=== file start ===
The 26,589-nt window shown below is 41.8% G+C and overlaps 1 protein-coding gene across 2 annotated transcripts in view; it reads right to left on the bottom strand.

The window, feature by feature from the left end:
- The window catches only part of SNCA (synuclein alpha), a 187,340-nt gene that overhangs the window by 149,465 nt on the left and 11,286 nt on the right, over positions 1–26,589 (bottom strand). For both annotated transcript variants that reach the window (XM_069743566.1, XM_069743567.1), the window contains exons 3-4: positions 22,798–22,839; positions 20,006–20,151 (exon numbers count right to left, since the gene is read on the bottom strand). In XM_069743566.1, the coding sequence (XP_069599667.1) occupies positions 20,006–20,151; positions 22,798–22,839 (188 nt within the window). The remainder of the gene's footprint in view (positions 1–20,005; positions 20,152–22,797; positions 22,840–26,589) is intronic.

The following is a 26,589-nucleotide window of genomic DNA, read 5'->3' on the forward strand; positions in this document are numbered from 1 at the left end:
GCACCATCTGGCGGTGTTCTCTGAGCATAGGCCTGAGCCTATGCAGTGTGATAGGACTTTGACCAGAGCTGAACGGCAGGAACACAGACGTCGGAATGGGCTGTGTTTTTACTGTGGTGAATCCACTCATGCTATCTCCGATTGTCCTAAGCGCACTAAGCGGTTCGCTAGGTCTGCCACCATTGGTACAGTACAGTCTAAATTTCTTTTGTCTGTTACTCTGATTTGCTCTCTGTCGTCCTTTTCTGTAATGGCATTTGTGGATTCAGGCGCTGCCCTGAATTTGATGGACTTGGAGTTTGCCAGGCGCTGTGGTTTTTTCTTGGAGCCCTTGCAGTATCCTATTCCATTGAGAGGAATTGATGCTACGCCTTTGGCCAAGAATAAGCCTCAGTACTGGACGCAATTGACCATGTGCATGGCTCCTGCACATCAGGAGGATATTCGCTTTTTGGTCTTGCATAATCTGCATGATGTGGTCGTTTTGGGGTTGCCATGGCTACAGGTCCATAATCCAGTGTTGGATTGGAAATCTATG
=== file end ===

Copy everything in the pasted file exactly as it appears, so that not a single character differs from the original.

The 26,589-nt window shown below is 41.8% G+C and overlaps 1 protein-coding gene across 2 annotated transcripts in view; it reads right to left on the bottom strand.

The window, feature by feature from the left end:
- The window catches only part of SNCA (synuclein alpha), a 187,340-nt gene that overhangs the window by 149,465 nt on the left and 11,286 nt on the right, over positions 1–26,589 (bottom strand). For both annotated transcript variants that reach the window (XM_069743566.1, XM_069743567.1), the window contains exons 3-4: positions 22,798–22,839; positions 20,006–20,151 (exon numbers count right to left, since the gene is read on the bottom strand). In XM_069743566.1, the coding sequence (XP_069599667.1) occupies positions 20,006–20,151; positions 22,798–22,839 (188 nt within the window). The remainder of the gene's footprint in view (positions 1–20,005; positions 20,152–22,797; positions 22,840–26,589) is intronic.

The following is a 26,589-nucleotide window of genomic DNA, read 5'->3' on the forward strand; positions in this document are numbered from 1 at the left end:
GCACCATCTGGCGGTGTTCTCTGAGCATAGGCCTGAGCCTATGCAGTGTGATAGGACTTTGACCAGAGCTGAACGGCAGGAACACAGACGTCGGAATGGGCTGTGTTTTTACTGTGGTGAATCCACTCATGCTATCTCCGATTGTCCTAAGCGCACTAAGCGGTTCGCTAGGTCTGCCACCATTGGTACAGTACAGTCTAAATTTCTTTTGTCTGTTACTCTGATTTGCTCTCTGTCGTCCTTTTCTGTAATGGCATTTGTGGATTCAGGCGCTGCCCTGAATTTGATGGACTTGGAGTTTGCCAGGCGCTGTGGTTTTTTCTTGGAGCCCTTGCAGTATCCTATTCCATTGAGAGGAATTGATGCTACGCCTTTGGCCAAGAATAAGCCTCAGTACTGGACGCAATTGACCATGTGCATGGCTCCTGCACATCAGGAGGATATTCGCTTTTTGGTCTTGCATAATCTGCATGATGTGGTCGTTTTGGGGTTGCCATGGCTACAGGTCCATAATCCAGTGTTGGATTGGAAATCTATG